Meagan Leach

Date of Award


Degree Type


Degree Name

Master of Science (MS)




R.A. Bourbonniere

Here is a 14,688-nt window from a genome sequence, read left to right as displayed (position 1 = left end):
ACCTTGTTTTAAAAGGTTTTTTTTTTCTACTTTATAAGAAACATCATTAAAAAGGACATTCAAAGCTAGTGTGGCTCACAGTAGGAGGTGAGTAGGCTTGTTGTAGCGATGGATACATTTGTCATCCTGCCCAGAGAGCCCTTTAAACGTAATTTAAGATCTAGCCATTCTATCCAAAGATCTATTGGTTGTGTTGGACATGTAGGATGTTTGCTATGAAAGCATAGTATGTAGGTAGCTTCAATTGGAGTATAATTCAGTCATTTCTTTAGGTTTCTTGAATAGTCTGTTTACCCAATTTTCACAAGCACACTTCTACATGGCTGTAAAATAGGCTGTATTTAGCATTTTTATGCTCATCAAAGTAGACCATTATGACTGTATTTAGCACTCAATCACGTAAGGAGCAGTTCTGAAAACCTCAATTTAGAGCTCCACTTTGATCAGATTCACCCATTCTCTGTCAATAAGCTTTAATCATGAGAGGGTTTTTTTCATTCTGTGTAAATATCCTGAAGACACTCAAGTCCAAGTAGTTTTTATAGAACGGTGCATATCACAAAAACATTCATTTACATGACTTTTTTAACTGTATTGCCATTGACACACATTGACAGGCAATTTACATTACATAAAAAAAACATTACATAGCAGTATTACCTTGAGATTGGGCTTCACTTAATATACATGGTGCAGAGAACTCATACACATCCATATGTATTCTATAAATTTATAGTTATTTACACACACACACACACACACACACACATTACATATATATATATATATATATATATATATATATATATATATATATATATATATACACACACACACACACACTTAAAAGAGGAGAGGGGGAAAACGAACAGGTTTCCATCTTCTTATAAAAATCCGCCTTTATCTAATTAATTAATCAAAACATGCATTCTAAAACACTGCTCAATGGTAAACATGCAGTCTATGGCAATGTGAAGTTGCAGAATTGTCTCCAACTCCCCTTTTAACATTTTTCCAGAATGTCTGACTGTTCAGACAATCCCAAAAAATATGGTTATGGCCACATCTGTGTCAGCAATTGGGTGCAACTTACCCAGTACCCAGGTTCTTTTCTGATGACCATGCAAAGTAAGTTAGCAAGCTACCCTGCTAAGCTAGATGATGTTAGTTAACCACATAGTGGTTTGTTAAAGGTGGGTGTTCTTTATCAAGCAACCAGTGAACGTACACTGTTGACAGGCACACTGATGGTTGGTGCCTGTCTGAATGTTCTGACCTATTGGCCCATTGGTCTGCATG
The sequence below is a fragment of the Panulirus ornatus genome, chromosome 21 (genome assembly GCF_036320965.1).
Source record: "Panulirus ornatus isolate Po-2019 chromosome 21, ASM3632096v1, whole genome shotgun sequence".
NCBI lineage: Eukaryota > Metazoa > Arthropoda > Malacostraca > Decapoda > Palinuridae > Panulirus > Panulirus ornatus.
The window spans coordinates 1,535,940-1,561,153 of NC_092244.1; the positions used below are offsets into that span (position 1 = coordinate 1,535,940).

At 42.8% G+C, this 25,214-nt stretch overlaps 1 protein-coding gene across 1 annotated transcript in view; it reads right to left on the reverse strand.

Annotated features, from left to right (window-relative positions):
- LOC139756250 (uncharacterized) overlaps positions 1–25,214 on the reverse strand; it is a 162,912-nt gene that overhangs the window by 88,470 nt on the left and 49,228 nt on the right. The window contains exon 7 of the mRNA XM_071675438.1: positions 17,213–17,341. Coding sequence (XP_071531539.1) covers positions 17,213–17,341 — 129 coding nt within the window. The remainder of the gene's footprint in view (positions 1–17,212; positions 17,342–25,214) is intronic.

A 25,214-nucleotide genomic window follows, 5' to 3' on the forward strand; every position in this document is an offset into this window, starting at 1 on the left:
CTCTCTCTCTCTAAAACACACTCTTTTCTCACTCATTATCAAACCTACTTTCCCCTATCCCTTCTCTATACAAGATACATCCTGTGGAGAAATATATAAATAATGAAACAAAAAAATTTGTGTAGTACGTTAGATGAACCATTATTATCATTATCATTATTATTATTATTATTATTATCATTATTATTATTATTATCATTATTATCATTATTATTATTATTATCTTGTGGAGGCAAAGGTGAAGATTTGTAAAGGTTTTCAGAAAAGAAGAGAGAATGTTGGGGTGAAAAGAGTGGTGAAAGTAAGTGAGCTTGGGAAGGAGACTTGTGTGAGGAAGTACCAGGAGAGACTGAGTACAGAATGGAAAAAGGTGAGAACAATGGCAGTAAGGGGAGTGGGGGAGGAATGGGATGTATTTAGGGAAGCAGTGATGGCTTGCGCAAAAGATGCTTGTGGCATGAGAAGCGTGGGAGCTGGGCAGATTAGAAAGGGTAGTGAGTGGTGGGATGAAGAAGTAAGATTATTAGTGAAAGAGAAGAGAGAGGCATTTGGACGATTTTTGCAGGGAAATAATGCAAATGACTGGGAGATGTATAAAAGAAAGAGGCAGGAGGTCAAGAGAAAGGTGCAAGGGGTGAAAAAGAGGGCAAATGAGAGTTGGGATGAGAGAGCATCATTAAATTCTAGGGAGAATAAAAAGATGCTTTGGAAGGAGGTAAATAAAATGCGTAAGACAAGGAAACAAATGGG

This study used detailed spatio-temporal hydrologic measurements, groundwater chemistry data (dissolved nitrate, chloride, oxygen and sulphate concentrations) and denitrification potential measurements to assess the impact of a dam on shallow (<150 cm) groundwater movement and nitrate patterns in a downstream riparian zone. The results show that the upstream dam management practices supported stream inputs to the riparian zone by maintaining stream stage above the water table levels in the adjacent riparian zone. These stream inputs limited the extent of the summer water table draw-down in the riparian zone. Furthermore, the timing of upstream dam management practices influenced the timing of large shifts in riparian hydrology, including in-bank flood events and a mid-summer water table gradient reversal. This riparian zone experienced three distinct hydrologic regimes in the spring, summer and fall when riparian zone water table gradients were dominated by the hillslope, stream and upstream marsh respectively. These regimes altered nitrate patterns near the field by changing the balance of high nitrate inputs from the field and intermediate nitrate inputs from depth. Stream stage patterns were only one factor influencing hydrology and nitrate patterns at the site. During all three hydrologic regimes, the mid riparian zone was dominated by low nitrate inputs from depth and acted as a hydraulic barrier to field-to-stream groundwater transport. Nitrate removal by denitrification was observed at this site but was limited by low nitrate fluxes. Therefore, this riparian zone's role as a physical barrier to field-to-stream nitrate transport may be more important than its role as nitrate sink. These results can contribute to the enhancement of current conceptual models linking landscape features to riparian zone hydrology and nitrate removal function.

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